Topeka Agricultural interests in Kansas could be getting smaller portions of government subsidies under efforts to slash federal spending.
U.S. Rep. Paul Ryan, R-Wis. and chairman of the House Budget Committee, has proposed a deficit-reduction plan to cut spending by several trillion dollars.
While his proposals to cut Medicaid and privatize Medicare have grabbed most of the headlines, Ryan’s plan also includes cutting $30 billion over 10 years in federal farm subsidies. President Barack Obama’s deficit commission had called for a $10 billion cut in farm programs.
Ag enterprises in Kansas are a big beneficiary of these subsidies.
The state ranks sixth in the nation, having received $14.5 billion from 1995 to 2009 in U.S. Department of Agriculture subsidies, according to the Environmental Working Group, a nonprofit research group.
The 1st U.S. House District in Kansas ranks second among congressional districts with $8.7 billion in subsidies during the same time period, and is only slightly behind North Dakota, which is one congressional district and received $8.9 billion.
Even so, U.S. Rep. Tim Huelskamp, a Fowler Republican who represents the 1st District, said this when asked at a town hall meeting last week in Salina about farm subsidies: “Farmers are going to have make the argument, to Head Start folks and others, that their subsidies are worth borrowing 42 cents for every dollar spent.”
According to the report of the meeting in the Salina Journal, several farmers in attendance said they wouldn’t miss the subsidies.
And Gov. Sam Brownback, who has received nearly $49,000 in subsidy payments between 1995 and 2009, according to the Environmental Working Group, said agricultural subsidies must be on the table.
“All the programs, I think you have to look at,” Brownback said. He said the fact that Ryan has taken on changes to Medicare “just shows the serious nature of our budget deficit. I think you have to look at everything.”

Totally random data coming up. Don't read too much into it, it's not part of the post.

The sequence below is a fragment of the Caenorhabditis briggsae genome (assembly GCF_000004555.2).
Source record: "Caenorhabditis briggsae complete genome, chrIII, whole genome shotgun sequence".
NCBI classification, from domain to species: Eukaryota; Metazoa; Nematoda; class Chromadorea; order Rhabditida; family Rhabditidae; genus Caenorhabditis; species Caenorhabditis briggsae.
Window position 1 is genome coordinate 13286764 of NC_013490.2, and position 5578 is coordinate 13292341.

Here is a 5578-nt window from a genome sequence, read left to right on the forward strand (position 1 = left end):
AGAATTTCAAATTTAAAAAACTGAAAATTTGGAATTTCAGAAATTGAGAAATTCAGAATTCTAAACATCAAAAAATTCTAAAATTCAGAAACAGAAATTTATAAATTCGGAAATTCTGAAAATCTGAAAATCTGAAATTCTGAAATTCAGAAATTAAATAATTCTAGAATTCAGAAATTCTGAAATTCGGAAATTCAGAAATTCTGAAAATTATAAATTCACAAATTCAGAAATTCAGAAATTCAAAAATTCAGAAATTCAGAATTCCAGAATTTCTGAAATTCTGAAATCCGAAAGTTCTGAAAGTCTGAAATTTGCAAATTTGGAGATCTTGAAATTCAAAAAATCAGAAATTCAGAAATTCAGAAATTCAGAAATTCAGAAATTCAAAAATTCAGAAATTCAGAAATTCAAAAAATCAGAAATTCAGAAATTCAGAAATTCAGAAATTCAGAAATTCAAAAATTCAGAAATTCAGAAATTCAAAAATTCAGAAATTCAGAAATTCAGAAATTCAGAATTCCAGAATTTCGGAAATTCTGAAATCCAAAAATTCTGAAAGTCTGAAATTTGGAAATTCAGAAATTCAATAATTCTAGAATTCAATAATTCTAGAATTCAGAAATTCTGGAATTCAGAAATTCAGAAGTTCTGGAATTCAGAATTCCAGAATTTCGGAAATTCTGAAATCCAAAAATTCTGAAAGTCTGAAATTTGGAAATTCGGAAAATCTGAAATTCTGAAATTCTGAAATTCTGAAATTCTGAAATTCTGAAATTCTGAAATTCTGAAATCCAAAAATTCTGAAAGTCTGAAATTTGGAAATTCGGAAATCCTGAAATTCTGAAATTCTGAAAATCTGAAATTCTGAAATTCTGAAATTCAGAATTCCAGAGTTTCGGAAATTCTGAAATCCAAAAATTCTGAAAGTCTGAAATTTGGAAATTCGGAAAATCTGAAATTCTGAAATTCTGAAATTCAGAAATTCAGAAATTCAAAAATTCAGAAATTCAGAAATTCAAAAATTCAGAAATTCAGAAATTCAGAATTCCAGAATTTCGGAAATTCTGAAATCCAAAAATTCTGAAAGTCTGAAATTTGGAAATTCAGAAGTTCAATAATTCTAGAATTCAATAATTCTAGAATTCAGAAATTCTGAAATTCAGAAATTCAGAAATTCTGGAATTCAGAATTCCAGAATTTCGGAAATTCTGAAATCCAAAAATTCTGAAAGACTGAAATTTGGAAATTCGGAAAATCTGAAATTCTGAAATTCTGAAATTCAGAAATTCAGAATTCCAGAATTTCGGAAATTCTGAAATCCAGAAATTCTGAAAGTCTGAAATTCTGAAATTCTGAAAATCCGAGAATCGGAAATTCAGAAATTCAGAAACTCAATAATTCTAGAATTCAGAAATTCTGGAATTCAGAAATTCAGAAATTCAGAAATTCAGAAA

Ryan’s plan for Medicare would require future retirees, who are now 54 and younger, to purchase private insurance with government vouchers. His plan on agricultural subsidies would reduce direct payments to farmers and the crop insurance program.
The Environmental Working Group called the proposal “a small but welcome step” but noted it will be up to the House Agriculture Committee to decide whether to implement these reforms.
“The House proposal is encouraging, but much more work needs to be done in the upcoming food and farm bill,” said Craig Cox, Environmental Working Group senior vice-president and director of EWG’s Iowa office.
“We need to create a fiscally responsible safety net that works for all farmers while ensuring that kids have access to healthy food, people hurt hardest by the recession can feed their families and critical protections for our water and soil are in place,” Cox said.
EWG’s farm subsidy database shows that 60 percent of American farmers receive no subsidies, while 10 percent of the largest and wealthiest subsidy recipients have received 74 percent of all subsidies paid since 1995.